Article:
A DOG'S PURPOSE
One of the world's most renowned directors, LASSE HALLSTROM
(Directed by) is best known to audiences as the maker of such poignant but
resolutely unsentimental films as My Life as a Dog, What's Eating Gilbert Grape
and The Cider House Rules.
The son of an amateur filmmaker, Hallstrom was born in Stockholm on June 2,
1946. He began his professional career in high school when, with the assistance
of a group of friends, he made a short film about some schoolmates who had
formed a band.
In 1975, Hallstrom made his debut with the romantic drama A Guy and a Gal. Two
years later, he focused his lens on one of Sweden's most famous exports in ABBA:
The Movie. He subsequently made a number of romantic comedies; but it was not
until 1985, with My Life as a Dog, that Hallstrom had his international
breakthrough. A bona fide art-house hit, My Life as a Dog was the touching and
wholly un-patronizing coming-of-age story of a young boy sent to live with
relatives when his terminally ill mother can no longer care for him. The film
earned a score of international honors, including the Best Foreign Film at the
Golden Globe Awards and a New York Film Critics Circle award. Hallstrom received
Oscar nominations for Best Director and Best Adapted Screenplay.
Following the success of My Life as a Dog, Hallstrom remained in Sweden making
films. In 1991, he came to the U.S. and made his stateside debut with Once
Around. A romantic comedy, which starred Holly Hunter and Richard Dreyfuss, it
enjoyed a favorable reception. Two years later, the director's international
reputation was further solidified with the film What's Eating Gilbert Grape. The
film centered around the travails of the title character (played by Johnny Depp),
a young man longing for change from his mundane, everyday existence. It featured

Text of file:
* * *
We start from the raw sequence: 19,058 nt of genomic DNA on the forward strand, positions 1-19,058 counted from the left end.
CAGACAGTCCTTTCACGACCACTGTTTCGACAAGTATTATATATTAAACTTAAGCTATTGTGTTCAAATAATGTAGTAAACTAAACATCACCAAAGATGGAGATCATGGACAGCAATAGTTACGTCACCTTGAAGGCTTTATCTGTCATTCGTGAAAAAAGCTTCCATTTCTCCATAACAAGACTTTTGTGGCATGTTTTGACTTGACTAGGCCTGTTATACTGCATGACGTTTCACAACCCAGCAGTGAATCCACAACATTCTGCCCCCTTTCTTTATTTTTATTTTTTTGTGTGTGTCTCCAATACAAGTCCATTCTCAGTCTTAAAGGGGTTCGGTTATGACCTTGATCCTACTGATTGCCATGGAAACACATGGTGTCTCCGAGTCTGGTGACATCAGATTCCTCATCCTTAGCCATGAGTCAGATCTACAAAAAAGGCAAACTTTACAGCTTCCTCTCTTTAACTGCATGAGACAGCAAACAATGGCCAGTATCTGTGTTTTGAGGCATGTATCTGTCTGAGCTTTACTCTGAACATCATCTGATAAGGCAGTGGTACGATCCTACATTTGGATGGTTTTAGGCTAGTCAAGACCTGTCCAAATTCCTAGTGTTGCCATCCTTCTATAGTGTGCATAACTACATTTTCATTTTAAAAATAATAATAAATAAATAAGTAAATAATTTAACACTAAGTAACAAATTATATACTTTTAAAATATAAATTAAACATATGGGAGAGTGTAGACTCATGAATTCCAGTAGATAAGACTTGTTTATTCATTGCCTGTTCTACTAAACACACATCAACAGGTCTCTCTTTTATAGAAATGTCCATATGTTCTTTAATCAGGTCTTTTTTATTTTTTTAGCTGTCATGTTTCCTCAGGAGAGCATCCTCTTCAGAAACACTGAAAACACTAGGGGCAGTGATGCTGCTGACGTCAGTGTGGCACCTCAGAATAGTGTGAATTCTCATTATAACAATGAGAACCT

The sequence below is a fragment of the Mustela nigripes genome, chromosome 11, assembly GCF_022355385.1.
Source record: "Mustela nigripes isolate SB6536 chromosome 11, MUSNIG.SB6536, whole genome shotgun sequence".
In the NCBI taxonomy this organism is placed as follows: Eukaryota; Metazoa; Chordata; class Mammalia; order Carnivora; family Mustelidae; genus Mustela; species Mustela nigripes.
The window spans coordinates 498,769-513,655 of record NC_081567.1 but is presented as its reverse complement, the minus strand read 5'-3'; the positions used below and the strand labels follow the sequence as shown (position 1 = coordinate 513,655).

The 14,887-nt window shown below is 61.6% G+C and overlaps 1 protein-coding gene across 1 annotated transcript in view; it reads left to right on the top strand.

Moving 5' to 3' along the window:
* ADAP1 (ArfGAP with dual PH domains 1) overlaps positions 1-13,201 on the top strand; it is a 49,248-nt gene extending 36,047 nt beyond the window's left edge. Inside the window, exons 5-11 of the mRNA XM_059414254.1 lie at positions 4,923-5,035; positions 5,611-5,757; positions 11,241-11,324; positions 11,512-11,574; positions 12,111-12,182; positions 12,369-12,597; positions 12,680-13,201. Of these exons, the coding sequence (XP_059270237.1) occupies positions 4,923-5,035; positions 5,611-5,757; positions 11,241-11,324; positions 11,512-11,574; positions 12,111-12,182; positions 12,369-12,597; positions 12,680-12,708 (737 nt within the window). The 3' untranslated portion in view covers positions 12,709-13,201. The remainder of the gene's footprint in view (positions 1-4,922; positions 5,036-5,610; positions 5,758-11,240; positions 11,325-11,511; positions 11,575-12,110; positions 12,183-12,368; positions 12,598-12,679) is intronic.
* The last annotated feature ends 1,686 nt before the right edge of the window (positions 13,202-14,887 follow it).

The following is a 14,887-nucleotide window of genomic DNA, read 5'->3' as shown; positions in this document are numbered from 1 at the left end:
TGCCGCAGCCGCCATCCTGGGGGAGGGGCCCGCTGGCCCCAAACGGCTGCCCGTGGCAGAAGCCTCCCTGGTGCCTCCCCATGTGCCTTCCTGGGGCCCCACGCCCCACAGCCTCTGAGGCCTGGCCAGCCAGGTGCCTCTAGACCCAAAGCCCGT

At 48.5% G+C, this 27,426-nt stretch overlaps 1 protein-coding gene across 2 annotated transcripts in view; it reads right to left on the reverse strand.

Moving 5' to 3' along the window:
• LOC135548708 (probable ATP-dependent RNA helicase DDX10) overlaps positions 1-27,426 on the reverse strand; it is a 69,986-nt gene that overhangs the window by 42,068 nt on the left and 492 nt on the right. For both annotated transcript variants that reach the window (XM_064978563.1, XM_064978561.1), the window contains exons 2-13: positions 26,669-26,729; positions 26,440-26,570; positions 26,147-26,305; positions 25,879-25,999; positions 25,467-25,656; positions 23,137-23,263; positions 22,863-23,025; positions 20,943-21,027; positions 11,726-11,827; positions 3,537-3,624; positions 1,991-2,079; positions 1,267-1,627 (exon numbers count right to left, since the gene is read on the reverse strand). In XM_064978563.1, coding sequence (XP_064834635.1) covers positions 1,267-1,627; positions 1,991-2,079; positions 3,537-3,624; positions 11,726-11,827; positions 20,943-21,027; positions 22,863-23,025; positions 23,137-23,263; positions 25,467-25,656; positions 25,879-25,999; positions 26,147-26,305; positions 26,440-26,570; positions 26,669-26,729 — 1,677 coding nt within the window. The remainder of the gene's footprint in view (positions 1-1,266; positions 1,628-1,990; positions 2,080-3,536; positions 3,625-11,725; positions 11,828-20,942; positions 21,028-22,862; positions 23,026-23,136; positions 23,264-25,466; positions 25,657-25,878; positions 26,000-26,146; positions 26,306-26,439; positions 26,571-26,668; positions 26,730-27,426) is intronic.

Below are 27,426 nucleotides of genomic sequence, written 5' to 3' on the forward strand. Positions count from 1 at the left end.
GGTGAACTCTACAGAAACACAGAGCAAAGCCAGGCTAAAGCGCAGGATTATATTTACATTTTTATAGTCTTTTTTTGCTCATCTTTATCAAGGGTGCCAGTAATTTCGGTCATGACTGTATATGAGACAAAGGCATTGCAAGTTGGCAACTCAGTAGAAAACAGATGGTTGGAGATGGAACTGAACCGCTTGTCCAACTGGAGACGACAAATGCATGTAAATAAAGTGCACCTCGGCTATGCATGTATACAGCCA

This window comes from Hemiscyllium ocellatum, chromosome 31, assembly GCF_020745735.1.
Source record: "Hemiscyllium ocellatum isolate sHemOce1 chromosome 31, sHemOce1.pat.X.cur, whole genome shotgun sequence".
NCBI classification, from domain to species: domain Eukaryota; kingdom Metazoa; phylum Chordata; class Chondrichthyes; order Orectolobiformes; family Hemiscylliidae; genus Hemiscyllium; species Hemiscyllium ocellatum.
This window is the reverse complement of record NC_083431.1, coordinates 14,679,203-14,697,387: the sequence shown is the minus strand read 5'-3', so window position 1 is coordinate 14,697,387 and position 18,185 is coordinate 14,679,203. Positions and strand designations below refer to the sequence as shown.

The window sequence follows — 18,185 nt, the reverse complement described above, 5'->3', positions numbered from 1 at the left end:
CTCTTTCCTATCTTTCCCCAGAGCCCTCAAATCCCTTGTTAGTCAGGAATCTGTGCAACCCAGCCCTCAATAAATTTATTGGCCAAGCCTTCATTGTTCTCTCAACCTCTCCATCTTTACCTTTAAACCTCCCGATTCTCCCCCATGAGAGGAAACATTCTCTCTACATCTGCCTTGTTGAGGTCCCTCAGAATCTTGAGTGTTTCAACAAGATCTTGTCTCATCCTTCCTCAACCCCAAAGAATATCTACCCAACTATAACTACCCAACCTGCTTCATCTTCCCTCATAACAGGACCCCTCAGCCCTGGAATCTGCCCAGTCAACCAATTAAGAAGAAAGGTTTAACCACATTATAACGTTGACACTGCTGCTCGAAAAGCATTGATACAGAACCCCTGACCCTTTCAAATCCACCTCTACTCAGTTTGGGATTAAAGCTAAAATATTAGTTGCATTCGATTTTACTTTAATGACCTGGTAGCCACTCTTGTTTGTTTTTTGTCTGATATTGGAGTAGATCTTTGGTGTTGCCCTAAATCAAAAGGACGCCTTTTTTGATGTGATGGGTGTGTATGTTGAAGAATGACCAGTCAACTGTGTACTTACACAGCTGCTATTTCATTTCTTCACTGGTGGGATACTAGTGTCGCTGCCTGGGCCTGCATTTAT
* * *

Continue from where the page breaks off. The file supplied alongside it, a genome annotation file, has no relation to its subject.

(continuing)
strong performances all around, particularly from Depp and a then-unknown
Leonardo DiCaprio, who earned Oscar and Golden Globe Award nominations for his
portrayal of Gilbert's mentally handicapped younger brother.
Hallstrom's follow-ups to Gilbert were Something to Talk About (1995), and an
adaptation of John Irving's The Cider House Rules (1999). The latter, featured a
script by Irving and starred Tobey Maguire, Charlize Theron and Michael Caine.
Hallstrom was also nominated for an Academy Award for Best Director for the
film. The following year Hallstrom scored yet another art-house hit with the
romantic comedy drama Chocolat. The tale of a small-town candymaker who shakes
up her community by staying open on Sundays earned numerous award nominations,
including four Golden Globe Award nominations and five Oscar nominations. In
2001, Hallstrom's pace showed no signs of lagging with the release of The
Shipping News, which earned positive critical notice and earned a healthy keep
at art-house box offices. His recent credits also include An Unfinished Life
(2005), Casanova (2005) and Dear John (2010). Dear John, adapted from the novel
by Nicholas Sparks, starred Channing Tatum and Amanda Seyfried and made a strong
box-office performance, knocking off Avatar after seven weekends at No. 1. His
next film, Salmon Fishing in the Yemen, which starred Ewan McGregor and Emily
Blunt, premiered at the Toronto International Film Festival and was released by
CBS Films. Also in 2011, Hallstrom directed the thriller The Hypnotist, which
was Sweden's Oscar entry for 2012. In 2013, he directed Safe Haven, based on
the novel of the same name by Sparks, which tells the story of a young woman
with a mysterious past who bonds with a widower and is forced to confront the
dark secret that haunts her. The film grossed $97 million worldwide, making it
one of the highest grossing Sparks films of all time. Hallstrom subsequently
directed Walt Disney Pictures' The Hundred-Foot Journey, which garnered broad
critical acclaim and a Golden Globe Award nomination for Helen Mirren's
performance as a Michelin star chef.
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